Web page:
Wow! Did this ever hit home! My riding instructor and I had this same conversation on Thursday. I was trying to get her to sidepass. We are still learning how and she can be very resistant to new skills. Then she will carry that resistance through the entire lesson sometimes. I was putting a lot of rein and leg into trying to get her to do the sidepass and finally got her to take one step. I rode her one lap around the arena then asked her to stop. She did that without resistance but then I asked her to back up (which she hates to do anyway) and she wouldn’t move. My instructor said to sit back, pull harder on the reins and squeeze harder. After what seemed to me like too much force, Rio finally took three steps back. I told my instructor that I felt like I was hurting her mouth pulling like that. (Rio was abused like me as a kid so sometimes I get to feeling guilty if I put what feels like too much force on her) Anyway, my instructor said I was not hurting her and asked if I knew why she could tell. Of course I didn’t. She said she was watching Rio’s body language and her ears didn’t pin, she wasn’t wide eyed, and was licking and chewing her the whole time. She was just throwing a temper tantrum so to speak. Of course, it didn’t help that she was in heat and just being a general pain, lol, but she knew what I was feeling and played me.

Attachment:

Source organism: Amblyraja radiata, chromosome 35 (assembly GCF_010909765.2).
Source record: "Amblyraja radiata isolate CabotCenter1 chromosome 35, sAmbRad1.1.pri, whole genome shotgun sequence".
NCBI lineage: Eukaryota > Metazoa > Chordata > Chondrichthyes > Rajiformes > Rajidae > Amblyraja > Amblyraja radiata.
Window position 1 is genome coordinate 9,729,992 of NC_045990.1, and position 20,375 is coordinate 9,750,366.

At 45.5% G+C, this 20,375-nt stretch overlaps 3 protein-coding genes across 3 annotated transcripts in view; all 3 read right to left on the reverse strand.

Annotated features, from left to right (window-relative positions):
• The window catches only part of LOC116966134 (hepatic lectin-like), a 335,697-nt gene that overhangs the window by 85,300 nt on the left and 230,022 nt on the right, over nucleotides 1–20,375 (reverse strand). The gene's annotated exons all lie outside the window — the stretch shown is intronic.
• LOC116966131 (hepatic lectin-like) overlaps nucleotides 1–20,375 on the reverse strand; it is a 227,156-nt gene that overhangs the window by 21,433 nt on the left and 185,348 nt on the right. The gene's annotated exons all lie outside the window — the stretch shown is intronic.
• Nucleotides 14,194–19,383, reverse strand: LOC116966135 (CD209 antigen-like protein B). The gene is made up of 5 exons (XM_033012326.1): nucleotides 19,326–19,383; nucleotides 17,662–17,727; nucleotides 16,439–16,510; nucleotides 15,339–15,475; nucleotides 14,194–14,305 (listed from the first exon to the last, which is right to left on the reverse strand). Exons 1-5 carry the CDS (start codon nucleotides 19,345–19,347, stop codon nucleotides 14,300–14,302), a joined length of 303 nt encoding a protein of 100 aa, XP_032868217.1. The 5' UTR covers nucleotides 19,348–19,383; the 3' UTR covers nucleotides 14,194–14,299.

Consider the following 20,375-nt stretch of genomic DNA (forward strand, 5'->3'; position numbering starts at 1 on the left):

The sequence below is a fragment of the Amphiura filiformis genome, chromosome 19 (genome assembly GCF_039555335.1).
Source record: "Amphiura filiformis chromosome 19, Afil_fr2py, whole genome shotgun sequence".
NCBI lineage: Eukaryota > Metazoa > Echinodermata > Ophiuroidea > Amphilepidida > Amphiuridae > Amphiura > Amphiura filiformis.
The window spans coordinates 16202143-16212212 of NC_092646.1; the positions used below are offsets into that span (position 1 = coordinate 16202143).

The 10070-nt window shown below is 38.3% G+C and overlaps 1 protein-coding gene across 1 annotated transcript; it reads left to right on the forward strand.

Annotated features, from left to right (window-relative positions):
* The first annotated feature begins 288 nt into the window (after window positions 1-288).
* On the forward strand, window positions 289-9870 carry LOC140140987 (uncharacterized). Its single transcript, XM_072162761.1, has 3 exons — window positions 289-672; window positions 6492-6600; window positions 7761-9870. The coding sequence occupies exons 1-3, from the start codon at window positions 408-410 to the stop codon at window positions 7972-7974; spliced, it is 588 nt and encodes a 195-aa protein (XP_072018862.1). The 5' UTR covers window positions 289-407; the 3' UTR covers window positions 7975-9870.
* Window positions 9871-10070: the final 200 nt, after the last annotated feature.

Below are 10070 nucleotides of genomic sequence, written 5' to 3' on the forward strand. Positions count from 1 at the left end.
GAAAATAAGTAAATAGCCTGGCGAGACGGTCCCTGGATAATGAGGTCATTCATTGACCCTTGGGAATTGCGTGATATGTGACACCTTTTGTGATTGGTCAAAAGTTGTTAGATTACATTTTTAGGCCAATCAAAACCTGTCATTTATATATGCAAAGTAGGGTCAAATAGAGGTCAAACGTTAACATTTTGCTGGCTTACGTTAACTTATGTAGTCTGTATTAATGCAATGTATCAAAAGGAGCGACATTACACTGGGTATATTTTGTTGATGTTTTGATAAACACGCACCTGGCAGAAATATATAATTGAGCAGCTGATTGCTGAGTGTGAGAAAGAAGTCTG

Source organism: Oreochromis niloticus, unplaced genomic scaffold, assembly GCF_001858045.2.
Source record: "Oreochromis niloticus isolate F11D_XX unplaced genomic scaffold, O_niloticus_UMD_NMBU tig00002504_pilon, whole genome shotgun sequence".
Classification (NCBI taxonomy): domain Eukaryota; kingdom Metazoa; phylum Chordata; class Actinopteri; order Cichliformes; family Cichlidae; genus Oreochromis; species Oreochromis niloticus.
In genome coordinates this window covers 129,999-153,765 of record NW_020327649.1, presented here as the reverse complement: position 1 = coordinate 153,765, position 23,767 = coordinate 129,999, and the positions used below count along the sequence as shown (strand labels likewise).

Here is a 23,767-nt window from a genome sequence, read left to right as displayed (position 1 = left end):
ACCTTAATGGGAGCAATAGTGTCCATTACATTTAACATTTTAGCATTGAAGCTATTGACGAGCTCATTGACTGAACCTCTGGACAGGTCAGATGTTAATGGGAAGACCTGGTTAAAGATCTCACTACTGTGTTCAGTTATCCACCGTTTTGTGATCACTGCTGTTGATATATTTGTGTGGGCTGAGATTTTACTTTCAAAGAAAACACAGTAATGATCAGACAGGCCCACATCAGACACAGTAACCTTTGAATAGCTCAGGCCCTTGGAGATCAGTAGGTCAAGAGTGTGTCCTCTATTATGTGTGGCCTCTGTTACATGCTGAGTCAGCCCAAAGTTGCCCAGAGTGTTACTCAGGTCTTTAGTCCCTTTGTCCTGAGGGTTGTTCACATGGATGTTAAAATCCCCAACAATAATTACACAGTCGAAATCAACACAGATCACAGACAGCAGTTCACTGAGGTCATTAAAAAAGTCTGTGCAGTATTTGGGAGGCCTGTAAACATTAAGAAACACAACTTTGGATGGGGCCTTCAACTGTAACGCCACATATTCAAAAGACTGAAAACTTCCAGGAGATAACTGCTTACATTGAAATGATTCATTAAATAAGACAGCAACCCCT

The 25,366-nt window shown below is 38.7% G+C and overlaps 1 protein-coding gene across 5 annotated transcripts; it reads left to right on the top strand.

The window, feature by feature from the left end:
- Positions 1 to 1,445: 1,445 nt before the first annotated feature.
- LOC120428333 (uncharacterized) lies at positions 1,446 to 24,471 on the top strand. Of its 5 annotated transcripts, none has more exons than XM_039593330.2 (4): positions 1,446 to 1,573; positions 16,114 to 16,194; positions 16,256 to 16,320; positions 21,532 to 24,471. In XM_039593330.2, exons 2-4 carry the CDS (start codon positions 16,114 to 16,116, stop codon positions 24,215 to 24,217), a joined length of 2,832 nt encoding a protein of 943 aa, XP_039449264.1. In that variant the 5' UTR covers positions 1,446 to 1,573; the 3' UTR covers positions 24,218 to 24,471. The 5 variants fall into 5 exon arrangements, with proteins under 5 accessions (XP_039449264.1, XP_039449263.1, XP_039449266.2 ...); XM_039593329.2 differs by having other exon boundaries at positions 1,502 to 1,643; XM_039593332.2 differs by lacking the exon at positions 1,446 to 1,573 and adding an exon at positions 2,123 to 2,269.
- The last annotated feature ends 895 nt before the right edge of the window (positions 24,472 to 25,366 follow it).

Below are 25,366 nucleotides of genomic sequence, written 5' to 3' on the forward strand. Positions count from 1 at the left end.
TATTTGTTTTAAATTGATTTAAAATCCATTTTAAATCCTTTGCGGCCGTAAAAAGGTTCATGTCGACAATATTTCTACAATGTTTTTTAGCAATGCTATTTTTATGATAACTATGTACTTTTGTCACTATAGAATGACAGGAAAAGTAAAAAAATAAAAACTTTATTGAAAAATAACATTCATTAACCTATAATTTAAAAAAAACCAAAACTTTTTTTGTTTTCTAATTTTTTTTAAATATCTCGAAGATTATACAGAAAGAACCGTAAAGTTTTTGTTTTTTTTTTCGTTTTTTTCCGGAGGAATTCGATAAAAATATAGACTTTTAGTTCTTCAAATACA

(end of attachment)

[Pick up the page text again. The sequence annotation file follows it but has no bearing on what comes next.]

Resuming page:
Thank you for all your great advice ?

  48. Sharron Armitage on December 14, 2018 at 10:00 pm

    Hi Stacy thanks for the podcasts I think they are great. You have helped me take my leadership role to a better place with my 3. Thanks for doing the podcasts. Good on you!
    Tamworth Australia

  49. Linda Jane Detrick on December 13, 2018 at 1:55 pm

    Very useful information. We all need practical wisdom in relating to our horses.

  50. Karen Werner on December 13, 2018 at 1:46 pm

    Hi Stacy
    I listened to your podcast on fear and was truely enlightened. I have shown successfully at AQHA shows for decades with the help of several trainers and NO ONE has ever mentioned how to deal with the fear of making mistakes EVER. With your help, I have realized my fear of making mistakes is my perception and usually not realistic of what may or may not actually happen.

    Thanks for the help